[0027] As discussed above, embodiments of the invention may comprise an insert material having a surface comprising areas with varying degrees of tackiness, where a degree of tackiness in a given area depends at least in part on where a person's feet are likely to be when in an automotive vehicle. As with the insert area including a non-tacky area as discussed above in connection with FIGS. 2A, 2B and 3, such a configuration could enable an insert material to effectively trap dirt, while not inhibiting the free movement of a driver's feet or passenger's feet. For convenience, areas of varying tackiness on a surface of an insert material will be referred to herein in terms of a “passive” portion and an “active” portion. The active portion may be more tacky than the passive portion.

[0028] FIG. 4 shows an automotive vehicle floor mat 400 according to embodiments of the invention comprising a passive portion 401 and an active portion 402. Here and in embodiments discussed below, the passive and active portions could be provided in an insert material configured to be received within an insert area of the base portion 101. In mat 400, the passive portion 401 extends into both the ramp portion and the flat portion. More specifically, the passive portion 401 may be formed to cover substantially all of the ramp portion 102 and extend into the flat portion 103.

[0029] FIG. 5 shows an automotive vehicle floor mat 500 according to embodiments of the invention comprising a passive portion 501 that extends across substantially all of the ramp portion 102 and the length of the flat portion 103. An active portion 502 is adjacent to the passive portion 501 and laterally offset from the ramp portion.

[0030] FIG. 6 shows an automotive vehicle floor mat 600 according to embodiments of the invention comprising a passive portion 601 formed as a “heel pad” along the lines discussed above. The ramp portion 102 and flat portion 103 may be substantially covered by an active portion 602.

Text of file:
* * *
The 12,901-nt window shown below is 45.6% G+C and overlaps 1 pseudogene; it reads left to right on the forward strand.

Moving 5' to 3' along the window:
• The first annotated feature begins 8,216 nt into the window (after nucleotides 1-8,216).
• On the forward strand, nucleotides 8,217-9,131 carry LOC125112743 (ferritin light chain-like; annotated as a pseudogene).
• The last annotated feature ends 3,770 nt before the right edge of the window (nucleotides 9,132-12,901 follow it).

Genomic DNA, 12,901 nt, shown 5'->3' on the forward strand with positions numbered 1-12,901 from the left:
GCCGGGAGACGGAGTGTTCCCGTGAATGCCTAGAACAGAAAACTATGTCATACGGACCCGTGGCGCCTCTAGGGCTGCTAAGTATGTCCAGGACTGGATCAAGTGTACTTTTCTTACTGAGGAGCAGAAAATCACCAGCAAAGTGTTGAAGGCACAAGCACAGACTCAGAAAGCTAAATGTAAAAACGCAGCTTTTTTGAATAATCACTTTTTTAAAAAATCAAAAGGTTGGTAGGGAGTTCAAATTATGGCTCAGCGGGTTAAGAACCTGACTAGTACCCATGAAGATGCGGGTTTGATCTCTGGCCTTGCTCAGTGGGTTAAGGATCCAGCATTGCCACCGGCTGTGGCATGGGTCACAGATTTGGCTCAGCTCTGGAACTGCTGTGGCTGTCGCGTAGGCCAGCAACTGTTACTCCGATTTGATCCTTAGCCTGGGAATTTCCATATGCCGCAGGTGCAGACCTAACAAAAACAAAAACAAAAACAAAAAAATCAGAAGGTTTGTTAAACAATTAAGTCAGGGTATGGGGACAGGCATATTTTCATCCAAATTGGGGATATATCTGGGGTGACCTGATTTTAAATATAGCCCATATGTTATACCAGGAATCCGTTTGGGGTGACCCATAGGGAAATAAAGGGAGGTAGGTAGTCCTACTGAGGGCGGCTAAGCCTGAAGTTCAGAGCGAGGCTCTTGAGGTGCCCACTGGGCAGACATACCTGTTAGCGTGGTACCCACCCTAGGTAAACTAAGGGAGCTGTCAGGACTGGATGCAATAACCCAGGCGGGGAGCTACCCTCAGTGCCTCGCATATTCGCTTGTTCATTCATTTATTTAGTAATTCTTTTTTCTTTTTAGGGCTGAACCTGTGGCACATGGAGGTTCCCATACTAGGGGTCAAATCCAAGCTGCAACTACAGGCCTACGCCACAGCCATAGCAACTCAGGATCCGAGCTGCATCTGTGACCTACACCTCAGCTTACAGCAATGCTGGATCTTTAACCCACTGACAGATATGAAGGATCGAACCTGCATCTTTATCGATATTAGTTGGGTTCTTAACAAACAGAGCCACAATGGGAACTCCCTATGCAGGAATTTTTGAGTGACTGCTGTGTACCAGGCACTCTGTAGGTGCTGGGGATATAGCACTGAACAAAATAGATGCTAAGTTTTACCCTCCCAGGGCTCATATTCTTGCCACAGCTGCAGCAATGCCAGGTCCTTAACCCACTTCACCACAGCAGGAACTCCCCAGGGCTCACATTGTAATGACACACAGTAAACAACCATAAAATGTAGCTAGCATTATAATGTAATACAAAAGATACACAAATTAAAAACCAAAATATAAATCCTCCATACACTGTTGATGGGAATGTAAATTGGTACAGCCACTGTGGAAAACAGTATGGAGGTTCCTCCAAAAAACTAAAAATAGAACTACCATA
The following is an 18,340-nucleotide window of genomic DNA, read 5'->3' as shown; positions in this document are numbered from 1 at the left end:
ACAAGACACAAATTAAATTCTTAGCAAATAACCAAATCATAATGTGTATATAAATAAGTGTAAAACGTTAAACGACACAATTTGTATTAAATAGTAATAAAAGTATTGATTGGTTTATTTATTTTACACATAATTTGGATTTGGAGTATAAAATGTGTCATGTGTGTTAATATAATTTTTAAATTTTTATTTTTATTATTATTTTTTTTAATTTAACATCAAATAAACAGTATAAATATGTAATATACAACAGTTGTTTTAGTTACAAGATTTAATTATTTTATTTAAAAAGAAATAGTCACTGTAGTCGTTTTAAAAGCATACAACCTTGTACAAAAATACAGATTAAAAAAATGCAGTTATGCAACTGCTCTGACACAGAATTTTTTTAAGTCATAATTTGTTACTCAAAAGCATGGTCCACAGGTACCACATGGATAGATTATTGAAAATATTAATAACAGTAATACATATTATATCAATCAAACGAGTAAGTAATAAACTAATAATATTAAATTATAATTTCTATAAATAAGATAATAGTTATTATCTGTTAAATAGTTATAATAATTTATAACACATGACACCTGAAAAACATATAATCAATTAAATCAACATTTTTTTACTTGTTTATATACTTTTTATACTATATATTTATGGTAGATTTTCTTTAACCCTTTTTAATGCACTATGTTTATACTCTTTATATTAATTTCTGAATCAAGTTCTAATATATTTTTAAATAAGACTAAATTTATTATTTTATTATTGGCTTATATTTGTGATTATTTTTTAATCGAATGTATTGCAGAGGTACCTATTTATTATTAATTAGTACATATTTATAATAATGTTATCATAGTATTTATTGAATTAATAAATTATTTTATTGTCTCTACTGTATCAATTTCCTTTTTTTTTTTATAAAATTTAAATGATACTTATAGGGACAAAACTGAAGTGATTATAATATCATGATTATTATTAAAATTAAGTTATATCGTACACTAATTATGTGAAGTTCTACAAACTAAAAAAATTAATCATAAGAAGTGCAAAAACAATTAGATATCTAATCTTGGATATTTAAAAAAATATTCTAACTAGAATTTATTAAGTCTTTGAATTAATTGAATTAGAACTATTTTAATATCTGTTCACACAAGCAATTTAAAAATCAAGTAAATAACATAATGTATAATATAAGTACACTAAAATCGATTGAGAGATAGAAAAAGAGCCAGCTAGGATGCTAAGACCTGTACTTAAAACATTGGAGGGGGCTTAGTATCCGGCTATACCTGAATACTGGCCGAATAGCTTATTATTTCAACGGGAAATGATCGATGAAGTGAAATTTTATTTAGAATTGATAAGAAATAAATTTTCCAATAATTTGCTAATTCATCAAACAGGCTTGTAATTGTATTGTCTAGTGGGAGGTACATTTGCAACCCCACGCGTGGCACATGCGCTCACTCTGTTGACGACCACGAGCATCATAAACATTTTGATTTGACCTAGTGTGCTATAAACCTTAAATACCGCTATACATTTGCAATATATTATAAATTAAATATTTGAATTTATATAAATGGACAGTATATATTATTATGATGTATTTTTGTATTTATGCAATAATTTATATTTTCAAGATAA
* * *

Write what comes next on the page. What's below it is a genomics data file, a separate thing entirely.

[0031] FIG. 7 shows an automotive vehicle floor mat 700 according to embodiments of the invention comprising a passive portion 701 that extends substantially across the length of the flat portion 103. An active portion 702 is adjacent to the passive section 702 and also covers substantially all of the ramp portion 102.

[0032] FIG. 8 shows an automotive vehicle floor mat 800 according to embodiments of the invention comprising a base portion 101 having a non-tacky area 801, provided by a material such as carpet, that extends into both the ramp portion and the flat portion. More specifically, the non-tacky area 801 may cover substantially the entirety of the ramp portion 102 and extend across the length of the flat portion 103. An insert area 802 may be formed in the base portion to receive an insert material. The insert area 802 may be laterally offset from the ramp portion, so as to leave a continuous extent of non-tacky area 802 under a driver's or passenger's feet most of the time.

[0033] As shown in FIGS. 9A and 9B, a passive portion 901 of an insert material may be formed to cooperate with a plurality of flexible protrusions or “nipples” 902 formed in the base portion. The nipples may be clustered sufficiently densely to inhibit a person's shoes from coming into direct contact with the adhesive of the passive portion, to allow free movement of the shoes over the passive portion. At the same time, the adhesive of the passive portion may act to trap dirt particles falling between the protrusions. The passive portion of the insert material may have a plurality of apertures therein corresponding to the protrusions.

[0034] FIG. 10 shows an automotive vehicle floor mat 1000 according to embodiments of the invention that includes an anti-slip feature for reducing the possibility of a person's feet slipping on the floor mat when entering or exiting an automotive vehicle when it or the person's feet are wet. The anti-slip feature of the floor mat 1000 could include a structural member associated with the base portion 101, such as a protrusion formed in or on or otherwise associated with the base portion. Such a protrusion could be formed as, for example, a tread or nipple. A tread could have any size or shape; for example, the treads could be elongated or nodular (bump-like). The protrusions could be formed in the insert area of the base portion and designed to be received within apertures of an insert material when the insert material is placed in the insert area. Referring to FIG. 10, an example is shown of nodular treads 1002 in an insert area 1001. Corresponding apertures 1003 may be formed in an insert material 1004 to receive and engage the treads 1002. The treads may extend beyond a top surface of the insert material when the insert material in placed in the insert area, to provide a frictional resistance to shoe surfaces coming in contact therewith. The treads may also serve as alignment guides to ensure correct installation of an insert material in the insert area.